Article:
New GM Feature Warns Parents Baby Is On Board

by in Parenting


The world is full of distractions, and forgetting something in the backseat of your car is normal. But if that “something” is a child, the results are tragic. On a hot day the inside of an automobile heats to furnance-like temperatures – hot enough that a child forgotten inside can quickly die. An average of 37 children have died this way every year since 1998, with the majority of those being under 4.

Of those children, more than half were simply forgotten about by a parent or caregiver, the very person who strapped them into a safety seat. These tragedies happen more frequently when there’s a change of routine…a different route, or a parent who normally isn’t tasked with driving the child to daycare.

Carmaker General Motors thinks that a well-timed warning might be the difference between life and death.

They are introducing a feature on their new 2017 GMC Acadia to help prevent this type of incident. Similar to a seat belt reminder, a warning tone will sound and a reminder to “Look in the Rear Seat” will appear in the center of Acadia’s speedometer. Drivers who don’t want the feature will have the ability to turn it off but it will be turned on by default on every new Acadia that leaves the GM factory.

2017 GMC Acadia back seat reminder

The warning feature uses the same back door sensors that tell you a door is open when you’re driving. If the sensors detect a back door being opened and closed before the driver gets in and starts the engine, or any time the engine is running, the back seat warning is triggered.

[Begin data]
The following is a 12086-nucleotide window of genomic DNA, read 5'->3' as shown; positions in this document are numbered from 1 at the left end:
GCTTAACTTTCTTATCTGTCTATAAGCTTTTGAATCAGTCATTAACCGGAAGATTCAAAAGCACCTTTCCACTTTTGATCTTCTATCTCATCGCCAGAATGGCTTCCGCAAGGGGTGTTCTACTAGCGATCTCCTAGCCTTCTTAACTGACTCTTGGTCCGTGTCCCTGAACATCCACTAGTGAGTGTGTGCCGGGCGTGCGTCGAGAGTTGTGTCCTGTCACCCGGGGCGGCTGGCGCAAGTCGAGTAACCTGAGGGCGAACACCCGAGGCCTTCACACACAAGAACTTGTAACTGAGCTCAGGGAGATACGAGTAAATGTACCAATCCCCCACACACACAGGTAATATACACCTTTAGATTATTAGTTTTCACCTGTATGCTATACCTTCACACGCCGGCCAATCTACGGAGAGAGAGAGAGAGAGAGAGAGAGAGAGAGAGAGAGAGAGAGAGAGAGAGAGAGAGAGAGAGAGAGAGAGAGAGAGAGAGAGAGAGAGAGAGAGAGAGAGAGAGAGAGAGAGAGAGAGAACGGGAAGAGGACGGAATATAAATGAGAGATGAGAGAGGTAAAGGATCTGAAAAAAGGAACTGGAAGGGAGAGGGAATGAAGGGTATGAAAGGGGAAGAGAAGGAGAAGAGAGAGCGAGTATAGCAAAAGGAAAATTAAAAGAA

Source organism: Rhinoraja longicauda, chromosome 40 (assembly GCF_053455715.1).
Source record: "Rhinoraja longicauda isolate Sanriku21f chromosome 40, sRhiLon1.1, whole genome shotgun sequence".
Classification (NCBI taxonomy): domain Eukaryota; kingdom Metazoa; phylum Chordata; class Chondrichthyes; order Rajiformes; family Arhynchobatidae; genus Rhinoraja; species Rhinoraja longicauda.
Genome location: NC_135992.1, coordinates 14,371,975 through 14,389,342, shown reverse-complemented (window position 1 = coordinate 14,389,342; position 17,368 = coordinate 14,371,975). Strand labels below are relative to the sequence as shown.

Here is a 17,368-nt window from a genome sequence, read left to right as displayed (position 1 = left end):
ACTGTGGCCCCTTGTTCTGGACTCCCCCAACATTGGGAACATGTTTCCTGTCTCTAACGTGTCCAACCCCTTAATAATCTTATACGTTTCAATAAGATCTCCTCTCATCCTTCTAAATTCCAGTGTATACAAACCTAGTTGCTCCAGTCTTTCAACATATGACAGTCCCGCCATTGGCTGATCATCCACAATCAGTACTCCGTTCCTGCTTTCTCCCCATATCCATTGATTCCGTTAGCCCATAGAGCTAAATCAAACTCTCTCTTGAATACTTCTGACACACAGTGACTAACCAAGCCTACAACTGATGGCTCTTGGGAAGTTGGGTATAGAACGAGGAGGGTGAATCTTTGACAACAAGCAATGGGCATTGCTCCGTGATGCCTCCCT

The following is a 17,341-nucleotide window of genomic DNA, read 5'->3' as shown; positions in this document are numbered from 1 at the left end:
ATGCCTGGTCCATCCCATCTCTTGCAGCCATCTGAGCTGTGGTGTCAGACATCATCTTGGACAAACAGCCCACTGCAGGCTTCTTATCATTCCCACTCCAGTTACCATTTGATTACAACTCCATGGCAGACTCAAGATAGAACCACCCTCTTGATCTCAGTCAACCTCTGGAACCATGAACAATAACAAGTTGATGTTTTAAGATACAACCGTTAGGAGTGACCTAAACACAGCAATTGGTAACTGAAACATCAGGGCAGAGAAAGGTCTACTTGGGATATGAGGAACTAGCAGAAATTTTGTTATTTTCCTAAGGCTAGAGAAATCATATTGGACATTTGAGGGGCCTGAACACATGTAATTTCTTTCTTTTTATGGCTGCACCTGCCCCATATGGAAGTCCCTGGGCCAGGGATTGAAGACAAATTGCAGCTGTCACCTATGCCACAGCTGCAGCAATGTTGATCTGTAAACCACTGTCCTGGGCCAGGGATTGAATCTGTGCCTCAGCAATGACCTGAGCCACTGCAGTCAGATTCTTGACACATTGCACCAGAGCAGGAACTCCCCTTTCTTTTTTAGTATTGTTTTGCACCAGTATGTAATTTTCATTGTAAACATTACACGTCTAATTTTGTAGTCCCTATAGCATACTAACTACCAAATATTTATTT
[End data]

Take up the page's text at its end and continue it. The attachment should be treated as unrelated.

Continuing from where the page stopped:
GM says that this feature is not optional and will be included on all new Acadias. They plan to introduce the same feature on other four-door GM car models in the future.

In the meantime, GM’s global safety strategy engineer Tricia Morrow suggests that parents who are carrying a small  child in the backseat should put a laptop, cell phone or other important item they will need at their destination in the backseat so that they will always remember to check there on arrival.

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About the Author

Vicki Clinebell is a former television advertising executive who spent 25+ years with an ABC television affiliate in sales and marketing. A journalism major in college at the University of Colorado/Boulder, she now writes for a variety of online and print publications and provides blog content for clients including retail businesses and artists. The diversity of subject matter appeals to her, whether she’s reporting on the latest trends in baby gear, highlighting stories about outdoor adventures, or explaining basic pet-care tips. Even better, she says, is the shorter work commute… just down the hall, and a dress code that’s changed from suits and heels to jeans and a sweatshirt.

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